Data are presented as mean and the SEM (x±SEM). Data were analysed using computer-based statistical software (SIGMASTAT 3.1). Analysis of variance (one way) was used to determine differences between groups according to performance, age and gender. The Student t test for dependent variables was used to analyse differences within groups before and after the race. The limit of significance was set at p<0.05.
The race was run in cool conditions (9–16°C) with moderate humidity (60–82%) but with a strong wind blowing (table 1). The morphological characteristics of the 643 finishers that were studied, their best 42 km marathon performance during the last 12 months and their weight changes during the race are listed in table 2. The average age of the runners was 43 (±8.8 years), and they lost an average of 1.7 kg (2.3±2.2% BW) during the race (p<0.05). There was no difference in the degree of weight loss in men and women. Figure 1 shows that the percentage BW loss in all athletes was normally distributed, ranging from a gain of 5% to a loss of −8%.
Table 3 lists the mean marathon finishing times according to the degree of BW change during the race. Sixty-two runners, comprising 9.5% of the total sample, gained BW during the race, whereas the remaining 581 runners lost BW (table 3). The effect of BW change during the race on marathon finishing time was graded so that those who ran the slowest lost the least BW whereas those who ran the fastest lost the most (table 3).
The same effect was apparent when subjects were grouped according to their marathon finishing times (table 4). Those who finished in less than 3 h lost significantly more BW than did those athletes who finished either between 3 and 4 h or slower than 4 h.
BW changes during the marathon are listed according to gender and age in table 5. There were more men (560) than women (83) in the study, and this might have influenced the findings. The degree of BW loss was not different between men and women (562 men: −2.3±2.1%; 83 women −2.5±2.6%). There were no significant differences in either performance or extent of BW change for three age groups (<40 years; 40–50 years; >50 years) in either men or women. The degree of BW loss was not different between the best performing men and women (26 men finishing in under 3 h: –3.1±1.9%; nine women finishing in under 4 h: −2.5±1.0%).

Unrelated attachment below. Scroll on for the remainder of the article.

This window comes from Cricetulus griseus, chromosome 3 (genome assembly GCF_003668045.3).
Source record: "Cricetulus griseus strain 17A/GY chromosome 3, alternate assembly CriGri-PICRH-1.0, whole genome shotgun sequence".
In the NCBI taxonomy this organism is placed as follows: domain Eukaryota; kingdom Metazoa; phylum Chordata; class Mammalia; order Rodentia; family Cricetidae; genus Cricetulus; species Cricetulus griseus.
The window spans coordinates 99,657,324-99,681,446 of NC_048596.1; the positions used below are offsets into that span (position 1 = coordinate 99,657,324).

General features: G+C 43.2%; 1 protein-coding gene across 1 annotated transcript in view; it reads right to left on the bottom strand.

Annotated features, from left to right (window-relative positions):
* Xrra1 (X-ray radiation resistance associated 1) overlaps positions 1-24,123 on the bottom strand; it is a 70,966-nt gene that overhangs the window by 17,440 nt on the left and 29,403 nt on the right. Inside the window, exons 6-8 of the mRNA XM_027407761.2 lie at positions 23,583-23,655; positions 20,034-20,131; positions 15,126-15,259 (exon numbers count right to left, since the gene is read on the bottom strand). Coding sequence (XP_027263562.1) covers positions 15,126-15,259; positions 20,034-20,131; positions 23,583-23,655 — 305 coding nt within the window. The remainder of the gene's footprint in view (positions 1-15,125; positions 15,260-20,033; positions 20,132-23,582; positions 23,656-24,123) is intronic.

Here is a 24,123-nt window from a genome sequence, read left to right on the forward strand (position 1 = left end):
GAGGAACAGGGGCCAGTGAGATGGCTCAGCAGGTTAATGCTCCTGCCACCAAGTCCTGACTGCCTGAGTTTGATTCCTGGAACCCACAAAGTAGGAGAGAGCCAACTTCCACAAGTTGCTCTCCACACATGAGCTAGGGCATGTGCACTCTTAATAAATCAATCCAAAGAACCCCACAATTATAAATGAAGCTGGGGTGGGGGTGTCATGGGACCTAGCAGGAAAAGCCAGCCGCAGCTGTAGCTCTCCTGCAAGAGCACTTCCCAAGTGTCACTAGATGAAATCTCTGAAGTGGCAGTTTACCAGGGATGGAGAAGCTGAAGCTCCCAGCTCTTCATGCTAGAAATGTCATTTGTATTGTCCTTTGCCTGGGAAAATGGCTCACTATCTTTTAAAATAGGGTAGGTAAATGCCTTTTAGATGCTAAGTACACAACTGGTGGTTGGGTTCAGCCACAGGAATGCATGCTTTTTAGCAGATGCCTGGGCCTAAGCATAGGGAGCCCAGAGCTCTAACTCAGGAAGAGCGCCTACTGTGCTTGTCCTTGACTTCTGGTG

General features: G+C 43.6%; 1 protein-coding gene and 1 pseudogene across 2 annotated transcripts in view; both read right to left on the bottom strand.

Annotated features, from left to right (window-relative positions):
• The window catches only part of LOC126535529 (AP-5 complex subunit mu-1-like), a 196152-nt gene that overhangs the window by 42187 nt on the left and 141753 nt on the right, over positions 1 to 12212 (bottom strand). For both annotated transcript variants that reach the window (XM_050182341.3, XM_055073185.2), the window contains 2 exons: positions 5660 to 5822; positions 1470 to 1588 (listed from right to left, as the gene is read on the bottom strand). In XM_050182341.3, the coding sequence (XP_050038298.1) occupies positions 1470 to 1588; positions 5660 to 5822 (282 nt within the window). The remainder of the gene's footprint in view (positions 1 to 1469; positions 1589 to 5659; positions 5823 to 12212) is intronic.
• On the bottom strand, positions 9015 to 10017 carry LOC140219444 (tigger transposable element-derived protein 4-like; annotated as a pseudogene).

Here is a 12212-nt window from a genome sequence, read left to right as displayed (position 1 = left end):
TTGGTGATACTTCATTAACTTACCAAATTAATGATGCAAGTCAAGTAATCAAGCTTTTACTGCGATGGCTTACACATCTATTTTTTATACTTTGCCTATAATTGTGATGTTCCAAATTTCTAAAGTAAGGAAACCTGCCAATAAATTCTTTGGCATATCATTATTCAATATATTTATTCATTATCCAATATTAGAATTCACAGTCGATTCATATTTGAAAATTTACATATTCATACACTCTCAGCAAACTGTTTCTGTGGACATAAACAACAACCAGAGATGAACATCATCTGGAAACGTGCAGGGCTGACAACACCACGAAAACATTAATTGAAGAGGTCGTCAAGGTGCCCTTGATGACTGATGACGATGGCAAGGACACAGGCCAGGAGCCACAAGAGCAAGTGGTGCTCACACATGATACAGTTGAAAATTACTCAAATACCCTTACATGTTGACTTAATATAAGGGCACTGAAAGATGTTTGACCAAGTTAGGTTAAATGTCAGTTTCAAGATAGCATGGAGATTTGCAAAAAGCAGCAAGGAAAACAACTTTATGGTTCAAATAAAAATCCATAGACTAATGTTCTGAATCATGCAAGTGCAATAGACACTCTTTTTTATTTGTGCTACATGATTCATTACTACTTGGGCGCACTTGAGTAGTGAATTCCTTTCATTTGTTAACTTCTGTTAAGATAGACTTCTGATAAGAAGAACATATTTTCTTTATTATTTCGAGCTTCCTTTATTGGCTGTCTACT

Figure 2 shows the degree of BW change plotted against the race finishing time (minutes) for the entire group of 643 marathon finishers. There was a significant linear relationship (p<0.0000001) between the degree of BW loss and race finishing time so that lesser degrees of BW loss were associated with longer finishing times. However, the predictive value of this relationship was small (r=0.2).
The first important finding of this study was the wide variation in the degree of BW change experienced by runners in this event. This change was normally distributed (figure 1). The degree of BW change varied from a loss of 8% to a gain of 5% and is similar to that previously reported in 2135 competitors in eight endurance events, in which BW changes varied from a loss of 10% to a gain of 6%.9 It is surprising that some subjects in this study gained more than 5% BW in less than 6 h.
This variation occurred, even though all athletes in this race receiving identical drinking guidelines, specifically that they should attempt to drink about 250 ml/h every 20 min (750 ml/h). These are similar to current drinking guidelines.1 5 These data establish perhaps for the first time that marathon runners drink according to individual biological and behavioural influences regardless of what they are told by the race organisers.